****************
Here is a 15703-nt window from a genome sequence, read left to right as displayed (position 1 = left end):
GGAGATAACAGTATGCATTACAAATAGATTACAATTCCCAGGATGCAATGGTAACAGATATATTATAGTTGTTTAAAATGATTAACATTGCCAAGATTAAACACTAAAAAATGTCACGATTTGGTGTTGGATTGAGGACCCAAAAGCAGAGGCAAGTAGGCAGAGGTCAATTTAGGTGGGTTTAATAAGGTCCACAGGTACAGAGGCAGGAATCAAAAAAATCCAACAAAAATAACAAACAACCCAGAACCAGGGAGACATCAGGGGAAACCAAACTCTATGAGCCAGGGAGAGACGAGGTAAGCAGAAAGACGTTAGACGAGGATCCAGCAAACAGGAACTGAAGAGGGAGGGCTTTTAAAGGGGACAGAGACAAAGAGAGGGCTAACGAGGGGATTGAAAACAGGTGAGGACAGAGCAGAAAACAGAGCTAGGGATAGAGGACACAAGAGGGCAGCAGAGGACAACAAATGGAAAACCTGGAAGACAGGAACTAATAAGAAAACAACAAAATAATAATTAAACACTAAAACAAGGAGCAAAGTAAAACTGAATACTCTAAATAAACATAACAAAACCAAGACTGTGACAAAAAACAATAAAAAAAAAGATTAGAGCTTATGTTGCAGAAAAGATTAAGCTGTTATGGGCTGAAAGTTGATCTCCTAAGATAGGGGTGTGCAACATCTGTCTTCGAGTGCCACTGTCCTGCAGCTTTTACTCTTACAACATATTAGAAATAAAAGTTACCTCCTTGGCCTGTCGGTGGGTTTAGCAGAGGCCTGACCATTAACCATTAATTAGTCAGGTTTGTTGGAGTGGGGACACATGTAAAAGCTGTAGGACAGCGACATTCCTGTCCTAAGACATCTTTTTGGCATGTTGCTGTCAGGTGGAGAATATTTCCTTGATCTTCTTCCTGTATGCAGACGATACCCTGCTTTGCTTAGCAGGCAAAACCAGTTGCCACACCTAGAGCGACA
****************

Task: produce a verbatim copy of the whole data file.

Here is a 15703-nt window from a genome sequence, read left to right as displayed (position 1 = left end):
GGAGATAACAGTATGCATTACAAATAGATTACAATTCCCAGGATGCAATGGTAACAGATATATTATAGTTGTTTAAAATGATTAACATTGCCAAGATTAAACACTAAAAAATGTCACGATTTGGTGTTGGATTGAGGACCCAAAAGCAGAGGCAAGTAGGCAGAGGTCAATTTAGGTGGGTTTAATAAGGTCCACAGGTACAGAGGCAGGAATCAAAAAAATCCAACAAAAATAACAAACAACCCAGAACCAGGGAGACATCAGGGGAAACCAAACTCTATGAGCCAGGGAGAGACGAGGTAAGCAGAAAGACGTTAGACGAGGATCCAGCAAACAGGAACTGAAGAGGGAGGGCTTTTAAAGGGGACAGAGACAAAGAGAGGGCTAACGAGGGGATTGAAAACAGGTGAGGACAGAGCAGAAAACAGAGCTAGGGATAGAGGACACAAGAGGGCAGCAGAGGACAACAAATGGAAAACCTGGAAGACAGGAACTAATAAGAAAACAACAAAATAATAATTAAACACTAAAACAAGGAGCAAAGTAAAACTGAATACTCTAAATAAACATAACAAAACCAAGACTGTGACAAAAAACAATAAAAAAAAAGATTAGAGCTTATGTTGCAGAAAAGATTAAGCTGTTATGGGCTGAAAGTTGATCTCCTAAGATAGGGGTGTGCAACATCTGTCTTCGAGTGCCACTGTCCTGCAGCTTTTACTCTTACAACATATTAGAAATAAAAGTTACCTCCTTGGCCTGTCGGTGGGTTTAGCAGAGGCCTGACCATTAACCATTAATTAGTCAGGTTTGTTGGAGTGGGGACACATGTAAAAGCTGTAGGACAGCGACATTCCTGTCCTAAGACATCTTTTTGGCATGTTGCTGTCAGGTGGAGAATATTTCCTTGATCTTCTTCCTGTATGCAGACGATACCCTGCTTTGCTTAGCAGGCAAAACCAGTTGCCACACCTAGAGCGACA